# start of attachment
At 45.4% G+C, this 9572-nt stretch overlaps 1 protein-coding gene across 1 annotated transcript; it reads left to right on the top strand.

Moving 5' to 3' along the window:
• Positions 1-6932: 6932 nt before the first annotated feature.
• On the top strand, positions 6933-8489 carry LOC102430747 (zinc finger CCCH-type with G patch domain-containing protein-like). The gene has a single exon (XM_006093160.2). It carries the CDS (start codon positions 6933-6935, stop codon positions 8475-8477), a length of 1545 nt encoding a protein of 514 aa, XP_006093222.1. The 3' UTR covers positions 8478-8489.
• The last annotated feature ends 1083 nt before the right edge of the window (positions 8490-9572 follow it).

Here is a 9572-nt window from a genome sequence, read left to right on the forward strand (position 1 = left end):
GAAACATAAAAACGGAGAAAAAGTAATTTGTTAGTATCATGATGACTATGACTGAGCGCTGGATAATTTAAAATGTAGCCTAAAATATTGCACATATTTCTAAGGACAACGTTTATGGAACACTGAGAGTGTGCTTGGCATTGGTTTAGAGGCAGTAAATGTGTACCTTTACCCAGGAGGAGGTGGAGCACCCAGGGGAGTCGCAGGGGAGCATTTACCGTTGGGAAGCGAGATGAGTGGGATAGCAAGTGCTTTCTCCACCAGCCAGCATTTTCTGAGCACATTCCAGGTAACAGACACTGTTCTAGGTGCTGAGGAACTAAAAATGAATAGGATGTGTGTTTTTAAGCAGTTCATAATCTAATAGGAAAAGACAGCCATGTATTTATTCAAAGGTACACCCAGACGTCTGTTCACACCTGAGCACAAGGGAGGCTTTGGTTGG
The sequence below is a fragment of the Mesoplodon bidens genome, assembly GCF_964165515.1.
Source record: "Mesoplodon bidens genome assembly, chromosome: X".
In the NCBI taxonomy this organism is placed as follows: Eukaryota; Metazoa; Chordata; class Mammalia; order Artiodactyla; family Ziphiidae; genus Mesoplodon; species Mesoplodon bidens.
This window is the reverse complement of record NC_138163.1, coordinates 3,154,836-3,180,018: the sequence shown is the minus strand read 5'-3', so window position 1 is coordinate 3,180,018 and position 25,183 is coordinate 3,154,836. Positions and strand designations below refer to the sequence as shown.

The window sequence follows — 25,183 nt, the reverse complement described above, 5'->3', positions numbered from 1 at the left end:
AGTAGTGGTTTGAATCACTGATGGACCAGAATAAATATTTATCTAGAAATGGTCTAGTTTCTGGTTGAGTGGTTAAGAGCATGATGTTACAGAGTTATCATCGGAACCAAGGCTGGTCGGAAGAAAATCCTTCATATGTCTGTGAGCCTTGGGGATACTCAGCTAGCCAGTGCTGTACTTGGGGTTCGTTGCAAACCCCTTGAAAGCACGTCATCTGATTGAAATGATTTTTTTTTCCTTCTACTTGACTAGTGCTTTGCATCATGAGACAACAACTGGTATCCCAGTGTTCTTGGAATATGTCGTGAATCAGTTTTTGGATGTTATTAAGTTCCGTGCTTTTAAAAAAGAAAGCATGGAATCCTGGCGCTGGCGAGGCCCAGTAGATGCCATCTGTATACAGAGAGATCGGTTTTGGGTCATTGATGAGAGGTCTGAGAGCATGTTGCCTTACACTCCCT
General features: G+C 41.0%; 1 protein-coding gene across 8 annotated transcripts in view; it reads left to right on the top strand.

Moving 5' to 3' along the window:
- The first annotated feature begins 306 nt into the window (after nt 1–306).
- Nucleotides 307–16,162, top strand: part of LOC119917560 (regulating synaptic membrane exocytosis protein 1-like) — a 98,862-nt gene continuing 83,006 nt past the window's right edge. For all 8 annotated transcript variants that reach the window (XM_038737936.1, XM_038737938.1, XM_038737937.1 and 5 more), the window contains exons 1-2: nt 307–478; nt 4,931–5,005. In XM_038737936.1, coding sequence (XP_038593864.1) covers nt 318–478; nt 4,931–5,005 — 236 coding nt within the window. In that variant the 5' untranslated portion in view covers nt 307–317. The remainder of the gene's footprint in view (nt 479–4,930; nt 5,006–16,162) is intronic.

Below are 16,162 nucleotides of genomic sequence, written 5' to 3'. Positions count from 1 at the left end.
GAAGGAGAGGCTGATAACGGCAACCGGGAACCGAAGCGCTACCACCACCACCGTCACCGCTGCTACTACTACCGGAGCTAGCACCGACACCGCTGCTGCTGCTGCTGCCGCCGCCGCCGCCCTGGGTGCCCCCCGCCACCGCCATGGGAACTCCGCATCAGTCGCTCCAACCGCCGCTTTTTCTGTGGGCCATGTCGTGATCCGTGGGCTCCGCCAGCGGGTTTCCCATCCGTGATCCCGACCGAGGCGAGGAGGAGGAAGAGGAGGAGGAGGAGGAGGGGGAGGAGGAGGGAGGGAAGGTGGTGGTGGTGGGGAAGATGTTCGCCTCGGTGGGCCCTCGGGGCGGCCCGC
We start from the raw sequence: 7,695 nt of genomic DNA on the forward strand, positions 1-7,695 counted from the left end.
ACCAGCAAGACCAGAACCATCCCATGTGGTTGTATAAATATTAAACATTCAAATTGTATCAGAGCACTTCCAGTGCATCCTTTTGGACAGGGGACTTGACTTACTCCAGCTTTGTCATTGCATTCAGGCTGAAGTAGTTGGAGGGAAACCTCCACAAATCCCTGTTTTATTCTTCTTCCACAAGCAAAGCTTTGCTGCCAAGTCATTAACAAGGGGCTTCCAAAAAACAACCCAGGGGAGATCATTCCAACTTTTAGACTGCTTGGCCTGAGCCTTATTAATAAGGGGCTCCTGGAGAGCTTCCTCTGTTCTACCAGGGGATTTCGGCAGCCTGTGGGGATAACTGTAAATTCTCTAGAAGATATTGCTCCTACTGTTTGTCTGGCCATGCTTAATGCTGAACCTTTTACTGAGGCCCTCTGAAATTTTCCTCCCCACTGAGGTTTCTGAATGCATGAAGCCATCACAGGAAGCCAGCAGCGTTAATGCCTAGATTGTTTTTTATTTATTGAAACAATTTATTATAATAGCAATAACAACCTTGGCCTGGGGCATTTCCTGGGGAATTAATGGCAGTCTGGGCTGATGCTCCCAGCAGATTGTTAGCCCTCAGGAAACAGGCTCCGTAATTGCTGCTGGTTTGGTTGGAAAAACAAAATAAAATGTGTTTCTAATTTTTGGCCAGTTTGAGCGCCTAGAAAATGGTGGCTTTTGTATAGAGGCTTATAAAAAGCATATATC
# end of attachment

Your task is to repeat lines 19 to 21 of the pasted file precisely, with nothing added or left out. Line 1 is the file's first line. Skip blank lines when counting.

GAAGGAGAGGCTGATAACGGCAACCGGGAACCGAAGCGCTACCACCACCACCGTCACCGCTGCTACTACTACCGGAGCTAGCACCGACACCGCTGCTGCTGCTGCTGCCGCCGCCGCCGCCCTGGGTGCCCCCCGCCACCGCCATGGGAACTCCGCATCAGTCGCTCCAACCGCCGCTTTTTCTGTGGGCCATGTCGTGATCCGTGGGCTCCGCCAGCGGGTTTCCCATCCGTGATCCCGACCGAGGCGAGGAGGAGGAAGAGGAGGAGGAGGAGGAGGGGGAGGAGGAGGGAGGGAAGGTGGTGGTGGTGGGGAAGATGTTCGCCTCGGTGGGCCCTCGGGGCGGCCCGC
We start from the raw sequence: 7,695 nt of genomic DNA on the forward strand, positions 1-7,695 counted from the left end.
ACCAGCAAGACCAGAACCATCCCATGTGGTTGTATAAATATTAAACATTCAAATTGTATCAGAGCACTTCCAGTGCATCCTTTTGGACAGGGGACTTGACTTACTCCAGCTTTGTCATTGCATTCAGGCTGAAGTAGTTGGAGGGAAACCTCCACAAATCCCTGTTTTATTCTTCTTCCACAAGCAAAGCTTTGCTGCCAAGTCATTAACAAGGGGCTTCCAAAAAACAACCCAGGGGAGATCATTCCAACTTTTAGACTGCTTGGCCTGAGCCTTATTAATAAGGGGCTCCTGGAGAGCTTCCTCTGTTCTACCAGGGGATTTCGGCAGCCTGTGGGGATAACTGTAAATTCTCTAGAAGATATTGCTCCTACTGTTTGTCTGGCCATGCTTAATGCTGAACCTTTTACTGAGGCCCTCTGAAATTTTCCTCCCCACTGAGGTTTCTGAATGCATGAAGCCATCACAGGAAGCCAGCAGCGTTAATGCCTAGATTGTTTTTTATTTATTGAAACAATTTATTATAATAGCAATAACAACCTTGGCCTGGGGCATTTCCTGGGGAATTAATGGCAGTCTGGGCTGATGCTCCCAGCAGATTGTTAGCCCTCAGGAAACAGGCTCCGTAATTGCTGCTGGTTTGGTTGGAAAAACAAAATAAAATGTGTTTCTAATTTTTGGCCAGTTTGAGCGCCTAGAAAATGGTGGCTTTTGTATAGAGGCTTATAAAAAGCATATATC